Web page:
A federal court in New Jersey recently denied antitrust claims brought by a prospective baker and distributor of Dunkin’ Donuts products against an existing distributor. Central Jersey, CML v. Patel, 2020 WL 2840125 (D.N.J. May 31, 2020). Central Jersey, CML sought to open a baking and distribution facility for nearby Dunkin’ Donuts stores. In pursuit of its efforts, it obtained conditional approval for $18.9 million in New Jersey State tax credits. Also in pursuit of its efforts, it sought the financial backing of the defendants — members of another New Jersey-based Dunkin’ baking and distribution facility. However, the defendants decided not to become involved with Central CML and entered into a corporate resolution to that effect. The defendants also sent Dunkin’ a letter informing it that, notwithstanding Central CML’s representations to the contrary, the defendants were not involved with Central CML. Central CML ultimately lost its tax credits after it failed to provide to the state required documents. And it never opened its facility. Instead, based on the defendants’ corporate resolution and letter to Dunkin’, Central CML sued the defendants for, among other things, a group boycott and attempted monopolization of relevant market in violation of the Sherman Act, as well as tortious interference and civil conspiracy. Both parties filed for summary judgment. The court denied Central CML’s motion and granted the defendants’, dismissing Central CML’s claims with prejudice.
As a preliminary matter, the court determined that Central CML’s antitrust claims were governed by the “rule of reason” standard, under which a court must assess whether alleged anticompetitive conduct imposes an unreasonable restraint on competition, rather than by the “per se” rule, under which alleged anticompetitive conduct is deemed necessarily illegal. In reaching its conclusion, the court observed that application of the per se rule is limited to agreements between direct competitors, and that the defendants were not competitors but were instead members of the same limited liability company. Next, in denying Central CML’s antitrust claims, the court held that it had failed to present evidence that the defendants possessed a monopoly in the relevant market, or attempted to establish such a monopoly. The court rejected the argument that the defendants’ letter to Dunkin’ demonstrated an attempted monopolization, observing that the letter merely sought to clarify the defendants’ lack of involvement with Central CML and never demanded that Dunkin’ deny Central CML approval. Furthermore, the court held that Central CML failed to prove any causal link between its alleged injury and the defendants’ actions as required by antitrust law, because the defendants had no control over whether Central CML was approved by Dunkin’ and the record evidence indicated that Central CML lost its tax credits for reasons unrelated to any conduct by the defendants. The court also dismissed Central CML’s tortious interference claim because it failed to show malicious conduct by the defendants or that, for the reasons stated above, the defendants caused whatever harm Central CML suffered. Finally, the court dismissed Central CML’s conspiracy claim because the claim required an underlying wrong and the court had already dismissed the defendants’ alleged wrongful acts.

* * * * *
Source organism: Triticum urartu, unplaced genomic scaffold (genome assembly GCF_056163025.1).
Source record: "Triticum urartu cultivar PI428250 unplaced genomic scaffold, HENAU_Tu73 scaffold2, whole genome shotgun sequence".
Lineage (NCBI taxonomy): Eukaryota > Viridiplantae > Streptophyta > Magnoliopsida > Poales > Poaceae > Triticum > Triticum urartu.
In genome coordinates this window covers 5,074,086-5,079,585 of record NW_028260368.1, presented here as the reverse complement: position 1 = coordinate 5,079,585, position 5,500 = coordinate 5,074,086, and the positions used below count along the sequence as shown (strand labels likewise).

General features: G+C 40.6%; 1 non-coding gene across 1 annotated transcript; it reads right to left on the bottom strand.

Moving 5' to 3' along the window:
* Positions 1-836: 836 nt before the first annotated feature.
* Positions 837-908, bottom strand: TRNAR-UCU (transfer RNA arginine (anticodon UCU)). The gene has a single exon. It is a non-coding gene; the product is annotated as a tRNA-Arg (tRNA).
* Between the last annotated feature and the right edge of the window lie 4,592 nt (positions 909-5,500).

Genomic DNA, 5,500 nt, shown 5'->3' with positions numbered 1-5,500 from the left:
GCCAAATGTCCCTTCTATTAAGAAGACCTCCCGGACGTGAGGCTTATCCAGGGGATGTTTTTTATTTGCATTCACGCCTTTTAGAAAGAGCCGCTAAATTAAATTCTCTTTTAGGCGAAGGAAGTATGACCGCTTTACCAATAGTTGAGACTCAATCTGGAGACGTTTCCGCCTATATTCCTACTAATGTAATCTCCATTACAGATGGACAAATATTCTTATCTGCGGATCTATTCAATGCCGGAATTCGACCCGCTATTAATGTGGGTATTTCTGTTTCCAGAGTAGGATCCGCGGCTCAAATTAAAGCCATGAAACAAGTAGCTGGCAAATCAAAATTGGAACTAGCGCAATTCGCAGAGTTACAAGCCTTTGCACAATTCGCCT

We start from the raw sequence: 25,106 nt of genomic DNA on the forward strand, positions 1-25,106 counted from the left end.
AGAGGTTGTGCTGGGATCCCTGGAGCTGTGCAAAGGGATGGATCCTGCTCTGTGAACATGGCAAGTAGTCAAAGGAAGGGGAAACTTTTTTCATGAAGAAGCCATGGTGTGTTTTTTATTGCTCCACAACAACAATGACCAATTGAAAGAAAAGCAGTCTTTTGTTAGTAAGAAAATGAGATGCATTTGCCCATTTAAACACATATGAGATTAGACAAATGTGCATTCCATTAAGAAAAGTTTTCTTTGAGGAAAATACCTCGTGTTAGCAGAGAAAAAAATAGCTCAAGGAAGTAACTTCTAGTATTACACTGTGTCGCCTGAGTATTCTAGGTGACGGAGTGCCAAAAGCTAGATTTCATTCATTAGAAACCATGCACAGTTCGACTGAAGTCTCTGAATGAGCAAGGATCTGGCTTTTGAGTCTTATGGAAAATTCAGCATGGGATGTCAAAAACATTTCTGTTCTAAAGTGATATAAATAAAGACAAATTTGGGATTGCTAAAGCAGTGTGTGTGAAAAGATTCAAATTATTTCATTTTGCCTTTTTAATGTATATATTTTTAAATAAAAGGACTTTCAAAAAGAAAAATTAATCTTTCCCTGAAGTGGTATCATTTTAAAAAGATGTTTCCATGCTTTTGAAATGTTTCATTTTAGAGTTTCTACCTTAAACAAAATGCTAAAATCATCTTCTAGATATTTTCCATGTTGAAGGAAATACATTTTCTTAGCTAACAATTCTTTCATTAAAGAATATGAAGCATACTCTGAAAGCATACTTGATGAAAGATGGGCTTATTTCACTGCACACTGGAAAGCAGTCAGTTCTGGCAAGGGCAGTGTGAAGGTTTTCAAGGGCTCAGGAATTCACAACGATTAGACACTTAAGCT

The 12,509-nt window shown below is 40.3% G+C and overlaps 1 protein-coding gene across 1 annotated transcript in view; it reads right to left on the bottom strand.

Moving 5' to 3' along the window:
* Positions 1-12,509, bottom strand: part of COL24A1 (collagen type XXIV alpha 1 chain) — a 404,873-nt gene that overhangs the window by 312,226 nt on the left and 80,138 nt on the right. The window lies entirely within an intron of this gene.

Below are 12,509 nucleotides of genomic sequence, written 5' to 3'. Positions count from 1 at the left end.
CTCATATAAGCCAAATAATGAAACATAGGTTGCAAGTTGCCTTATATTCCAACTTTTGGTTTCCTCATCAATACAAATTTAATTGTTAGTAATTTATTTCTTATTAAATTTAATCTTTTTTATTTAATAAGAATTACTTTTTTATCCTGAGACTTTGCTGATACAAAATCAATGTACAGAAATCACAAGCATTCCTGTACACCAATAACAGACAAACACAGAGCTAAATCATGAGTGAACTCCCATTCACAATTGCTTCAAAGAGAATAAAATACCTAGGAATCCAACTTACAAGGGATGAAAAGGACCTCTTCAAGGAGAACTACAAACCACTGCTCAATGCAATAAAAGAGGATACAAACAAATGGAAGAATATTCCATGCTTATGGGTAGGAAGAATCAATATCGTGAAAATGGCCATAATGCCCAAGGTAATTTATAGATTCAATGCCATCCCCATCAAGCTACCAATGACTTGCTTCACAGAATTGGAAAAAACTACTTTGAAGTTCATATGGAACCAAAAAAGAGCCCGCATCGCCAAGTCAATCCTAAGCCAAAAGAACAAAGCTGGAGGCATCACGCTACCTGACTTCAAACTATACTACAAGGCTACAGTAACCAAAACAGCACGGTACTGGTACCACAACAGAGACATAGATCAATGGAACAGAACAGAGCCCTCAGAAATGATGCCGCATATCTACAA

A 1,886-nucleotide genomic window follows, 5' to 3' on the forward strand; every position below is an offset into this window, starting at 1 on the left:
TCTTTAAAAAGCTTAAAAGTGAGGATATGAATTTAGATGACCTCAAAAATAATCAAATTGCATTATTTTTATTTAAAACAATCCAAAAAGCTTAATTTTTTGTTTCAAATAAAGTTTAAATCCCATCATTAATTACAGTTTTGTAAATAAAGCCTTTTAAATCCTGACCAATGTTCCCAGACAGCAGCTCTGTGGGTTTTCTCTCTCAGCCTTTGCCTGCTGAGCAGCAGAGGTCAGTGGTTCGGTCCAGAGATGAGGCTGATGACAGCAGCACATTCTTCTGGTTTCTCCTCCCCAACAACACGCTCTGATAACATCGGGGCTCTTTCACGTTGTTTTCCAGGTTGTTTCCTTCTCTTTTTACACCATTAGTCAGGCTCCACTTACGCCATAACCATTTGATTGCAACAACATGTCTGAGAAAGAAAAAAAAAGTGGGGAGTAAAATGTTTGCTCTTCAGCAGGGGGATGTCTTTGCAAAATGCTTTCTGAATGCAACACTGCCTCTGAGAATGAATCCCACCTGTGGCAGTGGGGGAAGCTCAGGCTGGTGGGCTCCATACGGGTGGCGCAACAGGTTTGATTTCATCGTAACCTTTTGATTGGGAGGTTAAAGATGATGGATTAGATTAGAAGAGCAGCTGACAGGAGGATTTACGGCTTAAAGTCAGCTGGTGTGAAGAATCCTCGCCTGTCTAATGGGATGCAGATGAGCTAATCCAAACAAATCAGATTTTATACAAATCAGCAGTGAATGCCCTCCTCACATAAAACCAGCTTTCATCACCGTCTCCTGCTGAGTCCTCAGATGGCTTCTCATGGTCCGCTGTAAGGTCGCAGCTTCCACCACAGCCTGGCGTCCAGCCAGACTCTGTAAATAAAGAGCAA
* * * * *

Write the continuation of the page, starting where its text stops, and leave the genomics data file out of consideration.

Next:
Maisa Frank represents clients in a variety of litigation matters. Whether conducting pre-dispute investigations, navigating litigation, or negotiating resolutions, Maisa’s advice and strategy is vital to clients facing ...
Richard Landon is a trial and appellate attorney who advises and represents businesses resolving disputes in antitrust, distribution, and franchising, as well as shareholder disputes and other complex commercial litigation ...
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